"14. Initiation of beta-blocker therapy is recommended after optimization of volume status and successful discontinuation of intravenous diuretics, vasodilators, and inotropic agents. Beta-blocker therapy should be initiated at a low dose and only in stable patients. Caution should be used when initiating beta blockers in patients who have required inotropes during their hospital course. [2](Level of Evidence: B) "
"15. A patient admitted to the hospital with decompensated HF should receive venous thromboembolism prophylaxis with an anticoagulant medication if the risk-benefit ratio is favorable. (Level of Evidence: B) "
"16. Throughout the hospitalization as appropriate, before hospital discharge, at the first postdischarge visit, and in subsequent follow-up visits, the following should be addressed: (Level of Evidence: B)
a. Initiation of GDMT if not previously established and not contraindicated;
b. Precipitant causes of HF, barriers to optimal care transitions, and limitations in postdischarge support;
c. Assessment of volume status and supine/upright hypotension with adjustment of HF therapy as appropriate;
d. Titration and optimization of chronic oral HF therapy;
e. Assessment of renal function and electrolytes where appropriate;
f. Assessment and management of comorbid conditions;
g. Reinforcement of HF education, self-care, emergency plans, and need for adherence; and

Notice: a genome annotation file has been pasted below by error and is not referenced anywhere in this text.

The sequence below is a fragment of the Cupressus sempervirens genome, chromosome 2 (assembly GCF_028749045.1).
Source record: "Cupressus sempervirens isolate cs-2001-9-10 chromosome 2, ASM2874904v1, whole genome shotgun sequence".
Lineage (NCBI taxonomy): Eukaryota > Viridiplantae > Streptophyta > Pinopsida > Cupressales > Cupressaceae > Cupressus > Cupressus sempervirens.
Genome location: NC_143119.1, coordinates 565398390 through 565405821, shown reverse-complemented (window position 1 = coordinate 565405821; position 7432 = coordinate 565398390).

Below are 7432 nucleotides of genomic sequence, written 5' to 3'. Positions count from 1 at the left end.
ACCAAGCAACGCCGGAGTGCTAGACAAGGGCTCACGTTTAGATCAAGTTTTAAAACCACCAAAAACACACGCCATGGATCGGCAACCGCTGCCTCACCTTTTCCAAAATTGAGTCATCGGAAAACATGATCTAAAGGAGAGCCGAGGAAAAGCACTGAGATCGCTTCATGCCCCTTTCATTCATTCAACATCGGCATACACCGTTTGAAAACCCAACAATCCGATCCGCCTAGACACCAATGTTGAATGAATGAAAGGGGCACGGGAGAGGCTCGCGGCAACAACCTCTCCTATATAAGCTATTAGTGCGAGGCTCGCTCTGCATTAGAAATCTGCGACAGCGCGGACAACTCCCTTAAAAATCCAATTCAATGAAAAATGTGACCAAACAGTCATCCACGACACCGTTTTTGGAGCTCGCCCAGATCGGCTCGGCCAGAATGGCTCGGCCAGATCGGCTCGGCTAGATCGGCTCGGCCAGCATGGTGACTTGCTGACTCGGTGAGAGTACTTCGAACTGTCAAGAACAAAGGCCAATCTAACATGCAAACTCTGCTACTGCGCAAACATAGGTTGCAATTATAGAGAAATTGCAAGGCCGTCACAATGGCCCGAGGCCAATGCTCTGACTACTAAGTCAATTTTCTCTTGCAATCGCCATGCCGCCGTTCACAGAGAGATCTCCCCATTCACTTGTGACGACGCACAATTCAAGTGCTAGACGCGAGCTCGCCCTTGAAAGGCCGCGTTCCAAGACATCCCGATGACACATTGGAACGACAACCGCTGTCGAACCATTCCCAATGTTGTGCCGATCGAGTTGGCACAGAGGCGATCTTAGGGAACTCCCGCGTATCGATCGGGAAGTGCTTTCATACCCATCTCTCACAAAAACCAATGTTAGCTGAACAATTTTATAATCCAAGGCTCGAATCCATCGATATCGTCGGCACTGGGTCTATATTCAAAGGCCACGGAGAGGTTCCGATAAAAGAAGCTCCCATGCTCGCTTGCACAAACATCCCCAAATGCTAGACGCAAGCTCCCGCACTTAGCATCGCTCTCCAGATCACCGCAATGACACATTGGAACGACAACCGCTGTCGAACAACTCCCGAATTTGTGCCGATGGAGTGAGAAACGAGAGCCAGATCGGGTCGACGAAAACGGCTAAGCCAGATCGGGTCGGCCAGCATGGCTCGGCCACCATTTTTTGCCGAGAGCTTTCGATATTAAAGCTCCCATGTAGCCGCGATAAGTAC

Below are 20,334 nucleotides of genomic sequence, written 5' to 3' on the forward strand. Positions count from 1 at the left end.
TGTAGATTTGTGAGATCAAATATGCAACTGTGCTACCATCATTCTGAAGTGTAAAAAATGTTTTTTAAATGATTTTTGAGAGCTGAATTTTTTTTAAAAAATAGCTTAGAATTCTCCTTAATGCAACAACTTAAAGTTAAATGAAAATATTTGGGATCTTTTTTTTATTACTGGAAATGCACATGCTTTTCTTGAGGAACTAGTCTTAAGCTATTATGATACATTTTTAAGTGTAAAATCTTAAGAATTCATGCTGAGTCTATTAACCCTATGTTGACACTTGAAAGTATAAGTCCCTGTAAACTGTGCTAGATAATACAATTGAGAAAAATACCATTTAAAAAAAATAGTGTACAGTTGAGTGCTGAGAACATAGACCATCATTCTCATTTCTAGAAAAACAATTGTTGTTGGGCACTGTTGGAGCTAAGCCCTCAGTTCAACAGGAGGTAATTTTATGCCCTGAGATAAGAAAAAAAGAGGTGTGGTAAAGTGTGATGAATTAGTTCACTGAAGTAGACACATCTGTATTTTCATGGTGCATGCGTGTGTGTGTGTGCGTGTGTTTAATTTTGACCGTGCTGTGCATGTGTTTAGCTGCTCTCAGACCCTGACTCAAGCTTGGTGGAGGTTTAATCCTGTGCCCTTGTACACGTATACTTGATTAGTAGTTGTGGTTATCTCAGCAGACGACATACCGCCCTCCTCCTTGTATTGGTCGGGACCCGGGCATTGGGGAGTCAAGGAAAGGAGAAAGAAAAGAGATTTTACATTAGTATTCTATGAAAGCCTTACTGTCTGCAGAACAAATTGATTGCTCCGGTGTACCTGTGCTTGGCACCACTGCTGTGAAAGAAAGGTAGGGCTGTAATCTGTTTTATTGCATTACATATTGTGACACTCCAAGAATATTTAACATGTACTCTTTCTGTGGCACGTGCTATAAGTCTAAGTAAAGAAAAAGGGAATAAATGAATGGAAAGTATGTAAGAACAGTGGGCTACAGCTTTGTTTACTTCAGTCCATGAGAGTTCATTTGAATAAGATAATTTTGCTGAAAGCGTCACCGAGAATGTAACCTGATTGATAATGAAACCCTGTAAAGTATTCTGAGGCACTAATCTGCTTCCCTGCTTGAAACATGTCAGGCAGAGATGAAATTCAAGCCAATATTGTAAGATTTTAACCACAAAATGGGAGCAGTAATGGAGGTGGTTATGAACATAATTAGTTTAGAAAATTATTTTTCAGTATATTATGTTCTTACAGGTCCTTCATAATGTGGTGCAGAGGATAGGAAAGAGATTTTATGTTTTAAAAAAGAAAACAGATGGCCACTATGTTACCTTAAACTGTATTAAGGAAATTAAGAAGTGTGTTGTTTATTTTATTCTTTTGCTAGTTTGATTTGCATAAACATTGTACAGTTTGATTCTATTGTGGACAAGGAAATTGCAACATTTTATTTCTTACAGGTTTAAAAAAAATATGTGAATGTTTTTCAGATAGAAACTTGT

h. Consideration for palliative care or hospice care in selected patients."
"17. The use of performance improvement systems and/or evidence-based systems of care is recommended in the hospital and early postdischarge outpatient setting to identify appropriate HF patients for GDMT, provide clinicians with useful reminders to advance GDMT, and assess the clinical response. (Level of Evidence: B) "
"18. Multidisciplinary HF disease-management programs are recommended for patients at high risk for hospital readmission, to facilitate the implementation of GDMT, to address different barriers to behavioral change, and to reduce the risk of subsequent rehospitalization for HF. (Level of Evidence: B) "
Class IIa
"1. When diuresis is inadequate to relieve symptoms, it is reasonable to intensify the diuretic regimen using either: (Level of Evidence: B) "
a. Higher doses of loop diuretics; or
b. Addition of a second diuretic (e.g., thiazide).
"2. Scheduling an early follow-up visit (within 7 to 14 days) and early telephone follow-up (within 3 days) of hospital discharge is reasonable. (Level of Evidence: B) "
"3. Use of clinical risk-prediction tools and/or biomarkers to identify patients at higher risk for postdischarge clinical events is reasonable. (Level of Evidence: B) "
Class IIb
"1. The usefulness of BNP- or NT-proBNP-guided therapy for acutely decompensated HF is not well established. (Level of Evidence: A) "
"2. Measurement of other clinically available tests such as biomarkers of myocardial injury or fibrosis may be considered for additive risk stratification in patients with acutely decompensated HF. (Level of Evidence: C) "